The parathyroid hormone (PTH) is secreted by the parathyroid gland, four small glands located on the posterior surface of the thyroid gland. The hormone is regulated by the calcium and phosphate levels in the blood and acts primarily on the bone and kidneys to increase circulating levels of calcium. Over- or underactivity of the parathyroid gland ultimately impacts on the blood and urine calcium levels due to an excess or deficiency of parathyroid hormone.
Production of Parathyroid Hormone
The parathyroid hormone (PTH) is synthesized as a preprohormone by the ribosomes of the chief cells of the parathyroid glands. This preprohormone is a long polypeptide chain which is cleaved several times by the endoplasmic reticulum and Golgi apparatus of the cells before being stored in secretory vesicles as the final active form of PTH comprising some 84 amino acids. Smaller peptide fragments of just 34 amino acids are also found in the parathyroid gland and have a similar but longer lasting effect than PTH.
Control of PTH Secretion
The secretion of parathyroid hormone is dependent on the calcium levels of the blood and not the action of any releasing-hormones. This regulation is tightly controlled and by bypassing intermediate regulation by releasing hormones, the parathyroid gland can change the circulating calcium and phosphate calcium levels almost immediately.
Due to its slow and rapid effect on the bones and its action on the kidneys, PTH can change calcium levels in the blood within minutes and sustain it for weeks and months. If there is any chronic deficiency of calcium, the parathyroid gland will expand in size (hypertrophy) to compensate for sustained PTH secretion. Conversely, a persistent elevation in the calcium levels will cause the parathyroid glands to shrink in size.
Functions of Parathyroid Hormone
In order to understand the function of parathyroid hormone, it is important to look at in calcium and phosphate metabolism. About 99% of the body’s calcium and 85% of the body’s phosphate is stored in the bones. These compounds do not only contribute to bone but also play various important functions in the body in much smaller amounts than what is stored in the bones. Even slight changes in the calcium levels will have an immediate effect on the body, while with phosphate levels, changes will not become apparent immediately.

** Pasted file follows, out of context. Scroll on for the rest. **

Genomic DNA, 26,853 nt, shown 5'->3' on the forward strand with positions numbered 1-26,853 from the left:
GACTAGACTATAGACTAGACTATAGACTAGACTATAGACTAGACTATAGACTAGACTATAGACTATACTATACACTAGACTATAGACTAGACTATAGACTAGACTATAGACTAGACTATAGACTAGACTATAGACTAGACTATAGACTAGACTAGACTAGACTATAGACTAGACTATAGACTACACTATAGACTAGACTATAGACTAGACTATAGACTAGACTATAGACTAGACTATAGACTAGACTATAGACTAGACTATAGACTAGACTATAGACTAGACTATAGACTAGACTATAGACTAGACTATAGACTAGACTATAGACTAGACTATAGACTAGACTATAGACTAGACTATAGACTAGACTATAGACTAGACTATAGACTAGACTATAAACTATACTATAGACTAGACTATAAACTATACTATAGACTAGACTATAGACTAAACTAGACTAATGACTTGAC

The bone, however, is not the sole factor in regulating calcium and phosphate levels in the blood due to hormonal action. A small quantity of calcium and most phosphate in the food are absorbed from the gut. A significant quantity of both calcium and phosphate are excreted by the kidneys. Without controlling the intake and excretion of calcium and phosphate at the gut and kidneys, the levels of these compounds cannot be adequately regulated.
PTH Effect on the Bone
PTH causes absorption of calcium and phosphate from the bone and its action can be divided into a rapid phase and a slow phase. The rapid phase, which starts within minutes of PTH secretion and lasts for several hours, causes the osteocytes (bone cells) to absorb calcium and phosphate in the bone. The slow phase, which last for days or weeks, increases the number of osteoclasts thereby causing resorption (breakdown) of bone with an increase in circulating calcium and phosphate levels.
PTH Effect on the Kidneys
PTH increases renal tubular reabsorption of calcium from the urine. Without this effect, about 10% of the calcium absorbed from food would be lost in the urine each day. At the same time, PTH increases the excretion of phosphate thereby promoting the loss of phosphate in the urine.
PTH Effect on the Gut
Parathyroid hormone increases absorption of calcium indirectly by converting 25-hydroxycholecalciferol in the kidneys to 1,25-dihydroxycholecalciferol. This is the most active form of vitamin D which is responsible for increasing intestinal absorption of calcium.
Article reviewed by Dr. Greg. Last updated on April 13, 2011